Open main menu
This page needs to be proofread.

some lunch!" The organ-grinder piteously put in his claim to a penny from the benevolent stranger. The Count shrugged his shoulders contemptuously, and passed on.

We reached the streets and the better class of shops between the New Road and Oxford Street. The Count stopped again and entered a small optician's shop, with an inscription in the window announcing that repairs were neatly executed inside. He came out again with an opera-glass in his hand, walked a few paces on, and stopped to look at a bill of the opera placed outside a music- seller's shop. He read the bill attentively, considered a moment, and then hailed an empty cab as it passed him. "Opera Box- office," he said to the man, and was driven away.

I crossed the road, and looked at the bill in my turn. The performance announced was Lucrezia Borgia, and it was to take place that evening. The opera-glass in the Count's hand, his careful reading of the bill, and his direction to the cabman, all suggested that he proposed making one of the audience. I had the means of getting an admission for myself and a friend to the pit by applying to one of the scene-painters attached to the theatre, with whom I had been well acquainted in past times. There was a chance at least that the Count might be easily visible among the audience to me and to any one with me, and in this case I had the means of ascertaining whether Pesca knew his countryman or not that very night.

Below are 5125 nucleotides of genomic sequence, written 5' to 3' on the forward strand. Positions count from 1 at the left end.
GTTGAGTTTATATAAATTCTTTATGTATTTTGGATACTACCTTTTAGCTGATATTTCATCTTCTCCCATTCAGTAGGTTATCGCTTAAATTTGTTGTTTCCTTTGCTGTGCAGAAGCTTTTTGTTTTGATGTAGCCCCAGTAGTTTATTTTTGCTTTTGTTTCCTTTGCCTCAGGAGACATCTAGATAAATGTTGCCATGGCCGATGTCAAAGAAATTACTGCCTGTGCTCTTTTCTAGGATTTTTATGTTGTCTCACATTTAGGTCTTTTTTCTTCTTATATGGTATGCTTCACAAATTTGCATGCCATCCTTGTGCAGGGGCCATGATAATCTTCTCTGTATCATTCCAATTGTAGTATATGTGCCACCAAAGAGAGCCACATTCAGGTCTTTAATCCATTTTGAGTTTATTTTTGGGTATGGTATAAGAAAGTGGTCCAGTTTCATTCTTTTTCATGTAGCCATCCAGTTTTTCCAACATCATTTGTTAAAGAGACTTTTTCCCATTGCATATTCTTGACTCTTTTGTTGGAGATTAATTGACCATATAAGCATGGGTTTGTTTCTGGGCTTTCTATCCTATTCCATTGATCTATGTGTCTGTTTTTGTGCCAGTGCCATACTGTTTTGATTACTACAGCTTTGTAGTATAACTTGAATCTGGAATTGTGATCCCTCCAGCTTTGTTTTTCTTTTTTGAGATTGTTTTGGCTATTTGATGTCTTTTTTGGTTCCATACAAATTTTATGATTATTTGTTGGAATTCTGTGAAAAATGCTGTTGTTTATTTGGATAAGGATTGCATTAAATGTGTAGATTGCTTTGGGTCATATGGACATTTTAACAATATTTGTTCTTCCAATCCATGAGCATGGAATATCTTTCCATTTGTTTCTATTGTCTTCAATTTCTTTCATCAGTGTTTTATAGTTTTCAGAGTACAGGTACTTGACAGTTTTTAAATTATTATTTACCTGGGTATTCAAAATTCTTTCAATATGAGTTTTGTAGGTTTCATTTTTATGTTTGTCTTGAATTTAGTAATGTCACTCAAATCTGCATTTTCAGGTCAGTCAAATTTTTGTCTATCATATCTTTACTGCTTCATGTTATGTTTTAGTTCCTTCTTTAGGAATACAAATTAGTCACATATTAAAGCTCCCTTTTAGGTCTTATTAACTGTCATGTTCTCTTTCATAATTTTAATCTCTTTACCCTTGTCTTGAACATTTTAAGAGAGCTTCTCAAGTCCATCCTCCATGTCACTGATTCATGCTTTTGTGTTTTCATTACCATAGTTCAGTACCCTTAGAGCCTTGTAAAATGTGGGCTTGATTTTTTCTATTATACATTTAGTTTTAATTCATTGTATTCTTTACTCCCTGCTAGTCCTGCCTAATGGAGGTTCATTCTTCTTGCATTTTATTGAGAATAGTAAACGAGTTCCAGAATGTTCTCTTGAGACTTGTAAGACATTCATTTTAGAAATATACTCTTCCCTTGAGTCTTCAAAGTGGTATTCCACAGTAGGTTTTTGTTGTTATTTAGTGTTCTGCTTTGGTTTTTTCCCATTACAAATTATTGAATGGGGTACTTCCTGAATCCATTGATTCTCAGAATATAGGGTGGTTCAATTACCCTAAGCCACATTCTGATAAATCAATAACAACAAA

This consideration at once decided the disposal of my evening. I procured the tickets, leaving a note at the Professor's lodgings on the way. At a quarter to eight I called to take him with me to the theatre. My little friend was in a state of the highest excitement, with a festive flower in his button-hole, and the largest opera-glass I ever saw hugged up under his arm.

"Are you ready?" I asked.

"Right-all-right," said Pesca.

We started for the theatre.

The last notes of the introduction to the opera were being played, and the seats in the pit were all filled, when Pesca and I reached the theatre.

There was plenty of room, however, in the passage that ran round the pit—precisely the position best calculated to answer the purpose for which I was attending the performance.